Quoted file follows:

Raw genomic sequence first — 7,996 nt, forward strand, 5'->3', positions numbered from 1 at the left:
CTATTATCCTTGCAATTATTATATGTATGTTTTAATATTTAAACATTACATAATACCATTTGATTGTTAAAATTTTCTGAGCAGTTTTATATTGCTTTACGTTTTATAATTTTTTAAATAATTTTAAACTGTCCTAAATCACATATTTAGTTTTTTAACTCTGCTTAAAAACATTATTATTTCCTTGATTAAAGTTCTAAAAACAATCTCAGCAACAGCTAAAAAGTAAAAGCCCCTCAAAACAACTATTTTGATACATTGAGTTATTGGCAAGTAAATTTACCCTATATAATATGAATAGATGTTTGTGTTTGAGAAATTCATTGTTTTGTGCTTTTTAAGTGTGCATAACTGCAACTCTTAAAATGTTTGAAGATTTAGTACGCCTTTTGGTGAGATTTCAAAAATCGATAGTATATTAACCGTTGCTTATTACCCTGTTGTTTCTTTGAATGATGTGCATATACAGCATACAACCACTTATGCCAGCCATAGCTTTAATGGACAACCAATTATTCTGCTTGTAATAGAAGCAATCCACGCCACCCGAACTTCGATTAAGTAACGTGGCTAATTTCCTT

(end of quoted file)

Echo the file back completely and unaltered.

Raw genomic sequence first — 7,996 nt, forward strand, 5'->3', positions numbered from 1 at the left:
CTATTATCCTTGCAATTATTATATGTATGTTTTAATATTTAAACATTACATAATACCATTTGATTGTTAAAATTTTCTGAGCAGTTTTATATTGCTTTACGTTTTATAATTTTTTAAATAATTTTAAACTGTCCTAAATCACATATTTAGTTTTTTAACTCTGCTTAAAAACATTATTATTTCCTTGATTAAAGTTCTAAAAACAATCTCAGCAACAGCTAAAAAGTAAAAGCCCCTCAAAACAACTATTTTGATACATTGAGTTATTGGCAAGTAAATTTACCCTATATAATATGAATAGATGTTTGTGTTTGAGAAATTCATTGTTTTGTGCTTTTTAAGTGTGCATAACTGCAACTCTTAAAATGTTTGAAGATTTAGTACGCCTTTTGGTGAGATTTCAAAAATCGATAGTATATTAACCGTTGCTTATTACCCTGTTGTTTCTTTGAATGATGTGCATATACAGCATACAACCACTTATGCCAGCCATAGCTTTAATGGACAACCAATTATTCTGCTTGTAATAGAAGCAATCCACGCCACCCGAACTTCGATTAAGTAACGTGGCTAATTTCCTT